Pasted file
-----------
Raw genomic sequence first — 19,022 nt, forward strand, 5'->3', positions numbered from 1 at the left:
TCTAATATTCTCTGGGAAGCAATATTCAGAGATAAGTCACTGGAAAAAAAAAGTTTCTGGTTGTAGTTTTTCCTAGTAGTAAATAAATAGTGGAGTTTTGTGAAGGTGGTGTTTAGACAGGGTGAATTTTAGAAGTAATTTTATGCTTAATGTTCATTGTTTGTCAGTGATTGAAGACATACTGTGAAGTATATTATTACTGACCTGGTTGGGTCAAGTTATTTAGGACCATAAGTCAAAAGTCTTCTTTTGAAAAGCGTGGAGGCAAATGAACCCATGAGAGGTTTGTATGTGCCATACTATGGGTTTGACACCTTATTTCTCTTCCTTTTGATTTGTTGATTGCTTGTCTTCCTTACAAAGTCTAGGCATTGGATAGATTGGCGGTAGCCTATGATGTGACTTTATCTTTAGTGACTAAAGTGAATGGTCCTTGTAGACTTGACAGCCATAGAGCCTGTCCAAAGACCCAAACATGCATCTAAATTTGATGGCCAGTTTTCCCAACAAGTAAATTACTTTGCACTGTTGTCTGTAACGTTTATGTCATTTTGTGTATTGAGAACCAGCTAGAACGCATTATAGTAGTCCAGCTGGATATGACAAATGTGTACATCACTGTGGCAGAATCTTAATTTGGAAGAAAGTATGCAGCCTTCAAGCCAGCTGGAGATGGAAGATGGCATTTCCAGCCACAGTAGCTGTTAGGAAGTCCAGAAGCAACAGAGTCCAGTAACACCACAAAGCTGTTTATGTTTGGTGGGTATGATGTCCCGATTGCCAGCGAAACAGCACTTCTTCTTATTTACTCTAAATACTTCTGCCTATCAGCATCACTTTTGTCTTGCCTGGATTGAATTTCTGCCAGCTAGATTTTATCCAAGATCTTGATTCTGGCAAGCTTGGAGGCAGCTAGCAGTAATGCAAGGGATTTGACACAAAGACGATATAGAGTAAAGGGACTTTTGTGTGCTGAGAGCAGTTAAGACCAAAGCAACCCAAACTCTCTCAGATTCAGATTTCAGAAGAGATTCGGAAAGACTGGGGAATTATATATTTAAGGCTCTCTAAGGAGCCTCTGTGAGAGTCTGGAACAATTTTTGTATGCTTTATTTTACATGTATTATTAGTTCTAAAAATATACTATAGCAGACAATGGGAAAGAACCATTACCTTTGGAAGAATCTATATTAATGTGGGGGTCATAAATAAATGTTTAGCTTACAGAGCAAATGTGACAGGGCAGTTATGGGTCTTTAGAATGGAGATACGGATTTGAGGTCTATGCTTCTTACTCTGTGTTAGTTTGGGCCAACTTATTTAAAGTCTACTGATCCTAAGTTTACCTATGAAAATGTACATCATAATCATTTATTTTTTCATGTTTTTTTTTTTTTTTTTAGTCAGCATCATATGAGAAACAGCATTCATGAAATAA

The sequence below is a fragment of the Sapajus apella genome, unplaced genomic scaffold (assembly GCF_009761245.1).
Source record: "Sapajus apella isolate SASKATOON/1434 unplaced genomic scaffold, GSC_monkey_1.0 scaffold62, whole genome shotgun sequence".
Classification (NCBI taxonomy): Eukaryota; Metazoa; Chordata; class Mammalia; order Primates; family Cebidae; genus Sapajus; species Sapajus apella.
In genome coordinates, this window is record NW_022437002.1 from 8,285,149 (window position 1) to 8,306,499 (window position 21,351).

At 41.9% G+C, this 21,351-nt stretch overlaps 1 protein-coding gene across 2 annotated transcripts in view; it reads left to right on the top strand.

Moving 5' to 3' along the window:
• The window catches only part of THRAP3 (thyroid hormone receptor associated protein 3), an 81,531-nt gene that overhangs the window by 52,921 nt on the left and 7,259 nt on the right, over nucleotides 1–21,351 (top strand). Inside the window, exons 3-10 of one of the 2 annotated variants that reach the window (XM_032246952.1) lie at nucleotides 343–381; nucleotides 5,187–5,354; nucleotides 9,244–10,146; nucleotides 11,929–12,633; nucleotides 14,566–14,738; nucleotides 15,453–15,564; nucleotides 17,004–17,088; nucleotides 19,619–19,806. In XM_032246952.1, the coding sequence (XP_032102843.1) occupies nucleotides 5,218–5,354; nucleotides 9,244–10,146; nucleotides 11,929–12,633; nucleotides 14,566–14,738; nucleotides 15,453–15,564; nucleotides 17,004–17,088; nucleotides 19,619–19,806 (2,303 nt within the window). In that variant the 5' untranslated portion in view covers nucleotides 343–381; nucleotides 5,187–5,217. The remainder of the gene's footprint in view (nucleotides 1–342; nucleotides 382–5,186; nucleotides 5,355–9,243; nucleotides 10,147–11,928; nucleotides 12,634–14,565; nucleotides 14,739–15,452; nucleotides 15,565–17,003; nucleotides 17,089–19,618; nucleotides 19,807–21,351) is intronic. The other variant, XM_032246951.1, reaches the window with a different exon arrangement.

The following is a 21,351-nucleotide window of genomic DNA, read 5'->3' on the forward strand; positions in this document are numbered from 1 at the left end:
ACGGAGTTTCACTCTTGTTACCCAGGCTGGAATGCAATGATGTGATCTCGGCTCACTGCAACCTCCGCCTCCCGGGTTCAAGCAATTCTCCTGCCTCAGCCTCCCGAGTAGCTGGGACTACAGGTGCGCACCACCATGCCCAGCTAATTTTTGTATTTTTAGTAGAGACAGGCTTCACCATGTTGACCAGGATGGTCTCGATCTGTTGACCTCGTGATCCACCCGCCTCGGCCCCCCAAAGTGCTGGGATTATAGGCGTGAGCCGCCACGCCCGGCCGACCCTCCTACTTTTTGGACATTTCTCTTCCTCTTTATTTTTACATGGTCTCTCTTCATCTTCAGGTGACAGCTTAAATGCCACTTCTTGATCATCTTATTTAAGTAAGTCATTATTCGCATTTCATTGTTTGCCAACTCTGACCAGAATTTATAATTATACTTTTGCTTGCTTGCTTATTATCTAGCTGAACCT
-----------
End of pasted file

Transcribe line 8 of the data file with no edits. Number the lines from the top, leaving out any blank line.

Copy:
Moving 5' to 3' along the window: